(photo credit: Ariel Jerozolimski )
Wolfson Medical Center director-general Dr. Yitzhak Berlovich will ask that a plan to hand over the Holon hospital to a health fund be abrogated. The plan would make Wolfson the first state-owned hospital to be privatized.
Berlovich, a former senior deputy director-general in the Health Ministry, said failure to reach agreement with the hospital's workers and rehabilitate its infrastructure doomed the plan.
The plan was initiated by the Treasury's budgets division and approved by the cabinet four years, even though the Shoshana Netanyahu State Judicial Commission on the Health System had recommended that all state medical centers be turned into nonprofit hospital corporations rather than be privatized.
But the cabinet decided, under the Finance Ministry's instigation, to instead transfer ownership of the hospital to a health fund, and Maccabi Health Services was chosen to receive it.
The plan for Wolfson was to serve as a pilot project for severing Health Ministry control over state hospitals, since owning medical centers and supervising them constitutes a conflict of interest.
Not only did the Treasury not ask Maccabi to pay for taking over Wolfson, it offered to add about NIS 100 million to help rehabilitate the hospital's water, sewage and other infrastructure. Due to Treasury cuts and government neglect, the hospital has deteriorated seriously in recent years, causing harm to patients and staff. Several departments that have been among the best in the country are losing top doctors to other hospitals.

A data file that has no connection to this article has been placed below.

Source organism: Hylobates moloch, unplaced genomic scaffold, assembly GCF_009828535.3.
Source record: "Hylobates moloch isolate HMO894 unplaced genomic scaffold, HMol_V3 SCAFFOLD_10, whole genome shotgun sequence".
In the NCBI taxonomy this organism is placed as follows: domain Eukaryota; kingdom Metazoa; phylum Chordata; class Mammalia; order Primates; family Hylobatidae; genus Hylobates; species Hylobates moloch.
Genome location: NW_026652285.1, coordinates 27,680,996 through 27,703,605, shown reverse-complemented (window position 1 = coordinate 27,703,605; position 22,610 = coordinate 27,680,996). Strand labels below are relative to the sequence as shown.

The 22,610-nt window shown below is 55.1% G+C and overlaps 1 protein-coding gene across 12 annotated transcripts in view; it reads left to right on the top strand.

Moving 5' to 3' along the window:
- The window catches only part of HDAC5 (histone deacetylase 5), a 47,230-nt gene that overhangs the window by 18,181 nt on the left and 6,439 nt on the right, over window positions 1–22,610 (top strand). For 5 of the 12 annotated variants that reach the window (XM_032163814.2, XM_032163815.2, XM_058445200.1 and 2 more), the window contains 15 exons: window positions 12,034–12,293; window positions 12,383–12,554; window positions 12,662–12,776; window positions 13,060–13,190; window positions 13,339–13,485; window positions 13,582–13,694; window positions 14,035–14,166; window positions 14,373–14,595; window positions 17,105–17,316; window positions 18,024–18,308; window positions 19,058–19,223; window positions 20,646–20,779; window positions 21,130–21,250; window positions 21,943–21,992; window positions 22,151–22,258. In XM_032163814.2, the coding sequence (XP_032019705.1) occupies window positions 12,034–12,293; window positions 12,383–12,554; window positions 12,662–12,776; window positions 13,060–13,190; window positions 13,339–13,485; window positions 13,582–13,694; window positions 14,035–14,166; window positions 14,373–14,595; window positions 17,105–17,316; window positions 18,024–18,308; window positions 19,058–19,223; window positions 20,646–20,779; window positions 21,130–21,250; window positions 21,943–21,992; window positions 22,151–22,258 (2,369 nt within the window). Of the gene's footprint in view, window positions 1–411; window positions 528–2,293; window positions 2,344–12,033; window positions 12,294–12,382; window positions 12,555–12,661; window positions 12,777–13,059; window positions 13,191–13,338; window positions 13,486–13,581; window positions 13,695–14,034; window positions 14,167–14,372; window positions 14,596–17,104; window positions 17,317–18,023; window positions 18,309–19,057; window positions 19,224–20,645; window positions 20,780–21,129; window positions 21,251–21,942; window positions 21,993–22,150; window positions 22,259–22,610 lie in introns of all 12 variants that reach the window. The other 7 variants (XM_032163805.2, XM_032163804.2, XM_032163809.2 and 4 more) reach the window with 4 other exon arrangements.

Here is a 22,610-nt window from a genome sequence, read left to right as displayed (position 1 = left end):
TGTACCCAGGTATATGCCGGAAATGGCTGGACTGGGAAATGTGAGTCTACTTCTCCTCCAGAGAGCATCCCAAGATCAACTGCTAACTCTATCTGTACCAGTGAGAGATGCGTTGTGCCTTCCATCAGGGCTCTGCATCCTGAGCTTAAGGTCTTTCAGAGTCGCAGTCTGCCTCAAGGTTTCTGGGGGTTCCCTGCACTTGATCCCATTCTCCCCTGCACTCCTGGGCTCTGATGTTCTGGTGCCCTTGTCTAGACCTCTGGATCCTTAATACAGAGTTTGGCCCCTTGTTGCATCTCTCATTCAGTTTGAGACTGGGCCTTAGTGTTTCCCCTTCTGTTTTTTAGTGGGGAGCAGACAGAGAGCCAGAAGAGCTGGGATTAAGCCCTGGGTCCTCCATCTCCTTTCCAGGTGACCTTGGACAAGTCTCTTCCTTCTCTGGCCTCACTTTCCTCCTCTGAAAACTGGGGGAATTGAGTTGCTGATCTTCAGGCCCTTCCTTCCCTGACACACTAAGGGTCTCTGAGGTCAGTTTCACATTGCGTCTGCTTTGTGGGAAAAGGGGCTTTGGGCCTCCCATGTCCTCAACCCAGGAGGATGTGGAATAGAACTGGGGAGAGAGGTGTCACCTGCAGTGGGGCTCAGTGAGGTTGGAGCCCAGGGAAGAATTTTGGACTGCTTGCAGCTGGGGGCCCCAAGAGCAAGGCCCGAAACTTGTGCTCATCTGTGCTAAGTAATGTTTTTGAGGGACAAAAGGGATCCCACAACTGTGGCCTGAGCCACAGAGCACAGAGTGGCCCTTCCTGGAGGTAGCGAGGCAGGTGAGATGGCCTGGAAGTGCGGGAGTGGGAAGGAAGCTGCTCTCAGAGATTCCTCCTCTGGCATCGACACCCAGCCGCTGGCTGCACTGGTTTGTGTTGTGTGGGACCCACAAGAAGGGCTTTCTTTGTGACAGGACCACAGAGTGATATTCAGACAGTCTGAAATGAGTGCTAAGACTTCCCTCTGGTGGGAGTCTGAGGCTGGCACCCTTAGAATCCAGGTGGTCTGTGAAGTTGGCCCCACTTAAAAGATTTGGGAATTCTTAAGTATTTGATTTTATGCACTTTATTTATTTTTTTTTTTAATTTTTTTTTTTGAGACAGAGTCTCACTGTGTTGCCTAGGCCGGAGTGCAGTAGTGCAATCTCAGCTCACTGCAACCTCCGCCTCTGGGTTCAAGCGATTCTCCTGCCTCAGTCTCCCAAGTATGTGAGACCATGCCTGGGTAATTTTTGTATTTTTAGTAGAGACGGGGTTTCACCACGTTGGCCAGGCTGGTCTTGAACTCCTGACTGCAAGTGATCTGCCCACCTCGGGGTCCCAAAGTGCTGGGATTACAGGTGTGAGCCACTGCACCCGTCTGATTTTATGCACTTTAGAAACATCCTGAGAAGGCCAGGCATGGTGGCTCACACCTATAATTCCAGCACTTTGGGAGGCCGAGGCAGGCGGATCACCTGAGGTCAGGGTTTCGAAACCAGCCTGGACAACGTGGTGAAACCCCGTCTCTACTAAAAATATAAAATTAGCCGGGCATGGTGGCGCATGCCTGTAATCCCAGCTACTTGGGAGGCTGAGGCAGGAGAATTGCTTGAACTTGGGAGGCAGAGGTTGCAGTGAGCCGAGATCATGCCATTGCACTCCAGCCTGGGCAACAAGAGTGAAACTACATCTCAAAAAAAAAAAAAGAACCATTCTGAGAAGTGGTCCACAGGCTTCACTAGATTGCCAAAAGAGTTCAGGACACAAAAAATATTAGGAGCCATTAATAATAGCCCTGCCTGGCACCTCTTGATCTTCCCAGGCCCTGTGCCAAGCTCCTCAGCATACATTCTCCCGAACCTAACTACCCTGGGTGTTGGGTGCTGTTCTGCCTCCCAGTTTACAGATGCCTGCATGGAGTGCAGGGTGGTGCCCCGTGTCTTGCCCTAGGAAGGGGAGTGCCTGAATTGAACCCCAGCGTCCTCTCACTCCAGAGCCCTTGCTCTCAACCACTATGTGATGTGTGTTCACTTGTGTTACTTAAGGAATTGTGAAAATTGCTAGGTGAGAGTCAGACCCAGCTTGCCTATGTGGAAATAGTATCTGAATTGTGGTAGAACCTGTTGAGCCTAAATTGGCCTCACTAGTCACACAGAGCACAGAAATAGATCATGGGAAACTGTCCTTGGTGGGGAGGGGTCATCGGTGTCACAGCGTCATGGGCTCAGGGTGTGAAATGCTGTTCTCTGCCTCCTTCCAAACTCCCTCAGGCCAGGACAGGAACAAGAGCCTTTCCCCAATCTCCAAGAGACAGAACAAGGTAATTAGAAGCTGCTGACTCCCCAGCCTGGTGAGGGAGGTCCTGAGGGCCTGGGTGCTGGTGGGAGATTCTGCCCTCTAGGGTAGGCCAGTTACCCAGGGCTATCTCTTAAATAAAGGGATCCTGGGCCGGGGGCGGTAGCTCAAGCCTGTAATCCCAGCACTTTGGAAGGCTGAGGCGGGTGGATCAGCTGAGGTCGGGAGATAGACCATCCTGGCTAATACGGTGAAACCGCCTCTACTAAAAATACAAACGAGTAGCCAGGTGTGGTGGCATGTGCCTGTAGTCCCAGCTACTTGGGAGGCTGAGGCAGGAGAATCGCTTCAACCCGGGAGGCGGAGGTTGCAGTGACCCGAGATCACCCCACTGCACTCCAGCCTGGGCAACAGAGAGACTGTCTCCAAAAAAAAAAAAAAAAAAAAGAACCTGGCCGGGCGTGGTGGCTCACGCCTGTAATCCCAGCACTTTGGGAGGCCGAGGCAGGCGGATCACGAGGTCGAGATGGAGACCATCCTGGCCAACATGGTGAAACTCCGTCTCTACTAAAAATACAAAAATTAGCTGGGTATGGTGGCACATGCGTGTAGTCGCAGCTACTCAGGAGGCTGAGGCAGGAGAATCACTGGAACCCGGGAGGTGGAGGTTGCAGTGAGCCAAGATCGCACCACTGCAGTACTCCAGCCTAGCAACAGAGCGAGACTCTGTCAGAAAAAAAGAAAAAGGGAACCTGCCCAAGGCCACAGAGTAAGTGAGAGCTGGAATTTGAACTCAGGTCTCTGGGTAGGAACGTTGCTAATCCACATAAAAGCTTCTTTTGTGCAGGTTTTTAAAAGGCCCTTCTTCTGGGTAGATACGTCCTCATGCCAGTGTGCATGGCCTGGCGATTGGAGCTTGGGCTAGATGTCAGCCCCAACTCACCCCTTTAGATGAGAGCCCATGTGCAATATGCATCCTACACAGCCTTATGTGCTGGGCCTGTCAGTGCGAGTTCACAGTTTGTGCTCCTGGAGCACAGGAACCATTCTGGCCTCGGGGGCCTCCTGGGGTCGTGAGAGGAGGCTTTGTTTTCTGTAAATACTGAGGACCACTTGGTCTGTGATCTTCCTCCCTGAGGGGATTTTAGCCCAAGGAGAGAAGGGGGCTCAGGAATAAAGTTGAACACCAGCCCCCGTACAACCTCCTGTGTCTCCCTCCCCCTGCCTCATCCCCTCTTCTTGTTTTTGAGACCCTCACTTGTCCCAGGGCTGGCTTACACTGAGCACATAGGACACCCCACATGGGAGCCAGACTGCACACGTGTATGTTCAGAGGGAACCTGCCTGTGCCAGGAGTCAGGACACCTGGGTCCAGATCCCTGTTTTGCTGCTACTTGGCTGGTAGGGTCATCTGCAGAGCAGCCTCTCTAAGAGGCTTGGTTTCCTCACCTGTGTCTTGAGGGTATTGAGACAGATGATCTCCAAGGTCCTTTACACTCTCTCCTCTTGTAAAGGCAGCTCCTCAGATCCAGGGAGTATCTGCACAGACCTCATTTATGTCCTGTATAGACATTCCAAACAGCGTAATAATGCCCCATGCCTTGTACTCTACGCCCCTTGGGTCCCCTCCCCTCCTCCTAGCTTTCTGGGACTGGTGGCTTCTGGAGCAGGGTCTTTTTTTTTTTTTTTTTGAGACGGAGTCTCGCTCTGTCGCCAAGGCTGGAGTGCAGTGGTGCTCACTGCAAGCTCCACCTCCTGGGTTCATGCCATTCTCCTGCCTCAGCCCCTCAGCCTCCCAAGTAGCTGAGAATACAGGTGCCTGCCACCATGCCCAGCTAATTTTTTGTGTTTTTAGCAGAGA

"Maccabi wanted a hospital without problems," Berlovich told The Jerusalem Post Wednesday. "There was an understanding that the Treasury would pay for rehabilitating the infrastructure, as no state hospitals with emergency rooms make a profit - except maybe Sheba Medical Center at Tel Hashomer. It's hard to know why the Treasury chose Wolfson to be the first, because it is not the only one in deficit." He said repairing infrastructure would cost about NIS 160m.
To speed up negotiations with the hospital unions representing some 2,000 employees, the Treasury started to "dry up state funds" for Wolfson, Berlovich said. The workers have not reached an agreement over their rights and benefits if the hospital is turned over to Maccabi, he said.
"Drying up funds hurts patients and is not a good tactic," he said. "The Treasury should have funded repair work immediately and not wait for a deal to be worked out."
Berlovich left his senior position in the Health Ministry about a year ago, even though he knew Wolfson was due to be handed to Maccabi.
"I knew the hospital had lots of problems, and I wanted to finish the transfer one way or another," Berlovich said. "There are advantages if Maccabi, the second largest health fund, takes it over, but it has taken too much time. I will ask Health Minister Ya'acov Ben-Yizri to get the agreement of Finance Minister Roni Bar-On to cancel the deal and bring it for approval to the cabinet. Even a representative of the Treasury's Accountant General said in the Knesset [on Tuesday] that the deal was a bad one. There is still a possibility of it going through if it is completed in three month, but no more. There is no target date in the Treasury for completion of negotiations."
In response, the Treasury spokesman said: "The Finance Ministry is working toward the transfer of Wolfson Medical Center to Maccabi Health Services. It is a complicated process whose implementation requires reaching understanding with hospital management and the union. The process will continue to be carried out with sensitivity for all sides that are involved."
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